23. Debbie

    Dudley, that article was intense. Reading it makes me aware to not be lulled into a false sense of security regarding my daughters strength in dealing with bullying. She's brainy and prefers Bach to Hanna Montana…. Some days I'd like to see her in the VP's office for standing up for herself.
    On a happier note and with no smooth segue, my wishes to Grace and Canadian's reading today's postfor a Happy Thanksgiving!

  24. Dudley Forster

    Alafair – In the story I posted a link to, the bullies did something so offensive I wonder if there isn’t some social pathology involved. During the viewing at the funeral for one of the girls who committed suicide some of her tormentors showed up and laughed when looking at her in her coffin.

  25. RJ Keller

    I've received emails from readers who are certain God hates me enough to torture me in hell for eternity because one of the characters in my first novel got an abortion. In general I dismiss it, but in this age you never know what kind of wacko is sitting on the other end of the computer.

  26. Allison Brennan

    When I took some management workshops at work, I learned many valuable lessons in responding to jerks I worked with. It has saved my butt numerous times when I've wanted to comment on someone's review or a jab at me.

    1) Write a scathing letter saying everything you want (then shred it!)
    2) Find ways to leave work at work–i.e. avoid news driving home and listen to calming music, or take a different (even if longer) route to avoid rush hour traffic.
    3) Discuss with trusted non-work friend to help weed out the personal and professional responses to a criticism or complaint. Too often we react because of a personal slight, but when we step back and assess the situation we can identify the professional issues that need to be address and not color it with our personal hurt.
    4) Never respond immediately to a complaint or an attack. Respond the next day if a response is needed, or at least after you cool off. Never respond in anger.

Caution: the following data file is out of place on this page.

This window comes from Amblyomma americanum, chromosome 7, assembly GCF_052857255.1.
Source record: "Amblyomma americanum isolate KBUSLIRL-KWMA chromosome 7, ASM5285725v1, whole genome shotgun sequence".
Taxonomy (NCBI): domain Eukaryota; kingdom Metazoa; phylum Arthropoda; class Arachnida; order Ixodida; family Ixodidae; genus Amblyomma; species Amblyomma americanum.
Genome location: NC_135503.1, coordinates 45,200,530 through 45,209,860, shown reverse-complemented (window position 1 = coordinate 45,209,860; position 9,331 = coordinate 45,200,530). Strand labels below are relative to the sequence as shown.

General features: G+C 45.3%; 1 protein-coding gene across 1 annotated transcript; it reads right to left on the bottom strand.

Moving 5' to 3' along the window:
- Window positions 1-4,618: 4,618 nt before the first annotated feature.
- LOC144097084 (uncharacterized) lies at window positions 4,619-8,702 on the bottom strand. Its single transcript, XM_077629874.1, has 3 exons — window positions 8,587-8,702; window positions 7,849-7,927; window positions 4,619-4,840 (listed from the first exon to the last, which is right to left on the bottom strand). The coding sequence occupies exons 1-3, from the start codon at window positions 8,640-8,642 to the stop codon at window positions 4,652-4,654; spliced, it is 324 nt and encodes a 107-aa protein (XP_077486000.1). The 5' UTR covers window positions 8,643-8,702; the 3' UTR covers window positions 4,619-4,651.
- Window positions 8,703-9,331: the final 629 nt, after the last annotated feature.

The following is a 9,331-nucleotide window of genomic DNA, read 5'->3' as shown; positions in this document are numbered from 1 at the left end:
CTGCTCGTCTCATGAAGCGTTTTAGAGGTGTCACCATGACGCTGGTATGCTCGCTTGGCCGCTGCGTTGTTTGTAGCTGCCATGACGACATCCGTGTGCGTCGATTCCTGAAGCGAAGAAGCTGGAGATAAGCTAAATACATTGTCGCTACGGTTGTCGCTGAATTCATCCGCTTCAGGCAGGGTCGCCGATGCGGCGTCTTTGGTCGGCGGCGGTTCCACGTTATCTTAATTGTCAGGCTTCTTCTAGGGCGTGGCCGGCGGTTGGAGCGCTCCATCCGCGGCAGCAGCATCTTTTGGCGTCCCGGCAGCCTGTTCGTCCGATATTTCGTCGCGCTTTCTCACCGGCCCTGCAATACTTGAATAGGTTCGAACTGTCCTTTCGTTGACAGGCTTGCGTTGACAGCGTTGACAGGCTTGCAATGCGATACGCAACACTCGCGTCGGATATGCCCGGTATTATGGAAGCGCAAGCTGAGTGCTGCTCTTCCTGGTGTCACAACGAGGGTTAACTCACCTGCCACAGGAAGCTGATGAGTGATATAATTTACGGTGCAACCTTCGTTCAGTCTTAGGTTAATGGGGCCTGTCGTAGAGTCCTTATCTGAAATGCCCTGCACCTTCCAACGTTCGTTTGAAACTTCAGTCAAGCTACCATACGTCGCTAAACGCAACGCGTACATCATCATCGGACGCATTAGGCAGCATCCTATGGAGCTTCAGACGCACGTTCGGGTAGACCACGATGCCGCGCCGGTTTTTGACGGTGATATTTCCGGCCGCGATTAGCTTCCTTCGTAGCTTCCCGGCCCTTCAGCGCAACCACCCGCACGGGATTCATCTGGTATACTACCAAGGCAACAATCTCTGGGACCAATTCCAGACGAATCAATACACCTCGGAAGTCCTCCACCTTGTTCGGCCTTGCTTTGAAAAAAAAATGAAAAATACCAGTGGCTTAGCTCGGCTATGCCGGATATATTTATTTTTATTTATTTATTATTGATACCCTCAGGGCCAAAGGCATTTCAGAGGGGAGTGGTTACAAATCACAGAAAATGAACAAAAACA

Of course, I haven't always done this. Sometimes, I respond in the heat of the moment and I always regret it.

    As far as childhood bullies, while I think there are some kids who are just bad seeds, I think most bullies bully for a reason. They feel empowered, they like the response they get from their peers (sometimes even more than instilling fear in another child, they want the recognition that they have control on the playground or classroom.) Many bullies have bullies for a father, and thus is learned behavior. Some are going through crap at home and they are taking it out on people who can't defend themselves. Some are abused. There are causes to bullying, and I wish schools and parents would recognize it. Instead, we get up-in-arms over perceived verbal slights and the very real, dangerous, physical threats are too often ignored. I think it's similar to stalkers–while some states have made great inroads into passing laws to make stalking a crime, in others the stalker actually has to physically threaten or hurt the stalkee before the police can do anything. I think this is similar to bullies–how do you quantify something that hasn't happened, but you really feel like it WILL happen because of the clues?

    I wish I had a solution. My kids haven't been bullied, but my second daughter was teased a lot in 5th and 6th grade and I pulled her out of the school for a year.

  27. Alafair Burke

    RJ, That is really scary.

    I got some political hate mail with my first book because I tried to make clear Samantha Kincaid was cynical of politics in general by having her make fun of folks on both sides of the aisle. Apparently ribbing the ACLU and Bill Clinton was OK, but one comment ("I don't run as fast as our current president, but I work harder at my day job") was enough to make me un-American.